Severe compression fractures of a vertebral body or a tumour in the region of the spine sometimes require the replacement of a vertebral body by an implant. The loads on such an implant are not well known. In order to measure these loads, the commercially available vertebral body replacement ‘SYNEX’ was modified. It allows the in vivo measurement of three force components and three moments acting on the implant. The 9-channel telemetry transmitter developed in our biomechanics laboratory was placed into the cylinder of the implant together with 6 load sensors and a coil for the inductive power supply. Usually, the spine is in addition stabilized dorsally by an internal spinal fixation device implanted from the back side.
The bone-based coordinate system was chosen according to ISO 2631. The x- axis in the median plane points anteriorly, the y-axis in the frontal plane to the left side, and the z-axis cranially.
The forces and moments are presented in the measuring units N and Nm.
Table with basic information about those patients who had vertebral body replacements:
Little was known about the loads acting on internal spinal fixators. In order to measure the loads, a commercially available implant was modified. A measuring cartridge was integrated into the longitudinal rod containing six load sensors, an 8-channel telemetry transmitter, and the secondary coil for the inductive power supply.
Both telemeterized fixators transmit their load values as a radio frequency pulse train outside the body. For the measurements, a flat power coil, fixed to the patient’s back, supplies the energy needed by both fixators. The power coil has an integrated antenna which delivers the signals to the external components of the telemetry system.
The internal fixators were implanted pairwise. All reported data came from the left implant and are reported in a right-handed coordinate system.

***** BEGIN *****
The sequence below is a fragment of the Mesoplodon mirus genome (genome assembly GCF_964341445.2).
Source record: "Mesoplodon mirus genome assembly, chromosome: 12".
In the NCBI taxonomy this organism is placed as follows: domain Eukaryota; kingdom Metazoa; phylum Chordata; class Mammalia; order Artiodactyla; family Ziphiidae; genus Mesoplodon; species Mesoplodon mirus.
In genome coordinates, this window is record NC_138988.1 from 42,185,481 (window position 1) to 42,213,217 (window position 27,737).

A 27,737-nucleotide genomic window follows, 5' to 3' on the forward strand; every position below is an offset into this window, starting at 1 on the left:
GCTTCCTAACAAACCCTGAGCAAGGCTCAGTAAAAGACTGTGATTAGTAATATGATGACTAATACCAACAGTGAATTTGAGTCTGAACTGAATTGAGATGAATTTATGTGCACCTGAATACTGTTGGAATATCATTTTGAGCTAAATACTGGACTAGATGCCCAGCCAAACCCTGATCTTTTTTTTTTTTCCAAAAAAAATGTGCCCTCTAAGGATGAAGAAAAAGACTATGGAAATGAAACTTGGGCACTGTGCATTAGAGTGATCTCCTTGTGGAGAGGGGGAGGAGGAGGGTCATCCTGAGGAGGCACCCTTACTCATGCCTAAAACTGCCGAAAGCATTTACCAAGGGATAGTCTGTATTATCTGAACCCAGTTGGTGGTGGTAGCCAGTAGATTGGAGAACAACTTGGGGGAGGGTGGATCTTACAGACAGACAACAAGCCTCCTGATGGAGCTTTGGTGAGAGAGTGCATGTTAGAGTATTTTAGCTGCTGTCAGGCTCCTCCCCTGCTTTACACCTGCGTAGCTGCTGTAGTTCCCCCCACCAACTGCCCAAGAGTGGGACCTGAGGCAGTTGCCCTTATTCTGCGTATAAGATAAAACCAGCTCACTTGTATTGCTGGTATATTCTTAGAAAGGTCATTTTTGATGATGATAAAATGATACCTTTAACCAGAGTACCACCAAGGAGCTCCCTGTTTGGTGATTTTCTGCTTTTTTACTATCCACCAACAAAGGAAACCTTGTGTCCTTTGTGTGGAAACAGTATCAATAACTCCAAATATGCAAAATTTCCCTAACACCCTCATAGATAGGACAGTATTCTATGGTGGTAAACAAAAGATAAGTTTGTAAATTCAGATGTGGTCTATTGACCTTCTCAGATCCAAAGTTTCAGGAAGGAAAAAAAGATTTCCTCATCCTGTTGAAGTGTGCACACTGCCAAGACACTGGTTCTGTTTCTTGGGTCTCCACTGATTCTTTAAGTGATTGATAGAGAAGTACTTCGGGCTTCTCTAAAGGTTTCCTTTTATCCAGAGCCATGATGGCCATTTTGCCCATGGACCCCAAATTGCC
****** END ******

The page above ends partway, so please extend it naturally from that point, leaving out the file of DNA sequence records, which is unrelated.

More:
The measured load components act at the centre of the cylindrical part of the implant. The z-axis is
the long axis of the fixator and points upwards. The y-axis is parallel to the axis of the Schanz screw and points ventrally. The x-axis is perpendicular to both others and is directed to the right side. All force components Fx, Fy, Fz act in axis directions while the moment components Mx, My, Mz turn clockwise around the axes.
Due to the anatomical conditions at the implantation site this coordinate system does not coincide exactly with the sagittal and frontal plane of the upper body. The forces and moments are presented in the measuring units N and Nm.
Table with basic information about those patients who had instrumented spinal fixators:
In order to obtain realistic loading data, a knee implant with a 9-channel telemetry transmitter was developed which enables six-component load measurements in a primary total knee replacement. Both forces in axial, medio-lateral and anterio- posterior direction and flexion-extension, varus-valgus and internal-external moments can be measured.The instrumented knee joint is a modification of the INNEXTM System, Type FIXUC (Zimmer GmbH, Winterthur, Switzerland). The standard femur component and tibial insert are used. Only the tibial component was modified to enable the integration of the electronic devices. During modification of the tibial component, the patients’ safety was deemed to be especially important.
The coordinate system of the instrumented knee implant is a
a right- handed coordinate system fixed at the right tibial implant (not at the bone!). If forces and moments are measured in a left knee, they are transformed to the right side. The coordinate system is located at the height of the lowest part of the polyethylene insert. The z-axis is aligned with the stem axis of the implant.
The force components +Fx, +Fy and +Fz act in lateral, anterior and superior direction on the tibial tray. The moment Mx acts in the sagittal plane of the tibial component and turns clockwise around the +x-axis. The moment My acts in the frontal plane and turns clockwise around the +y-axis and the moment Mz turns clockwise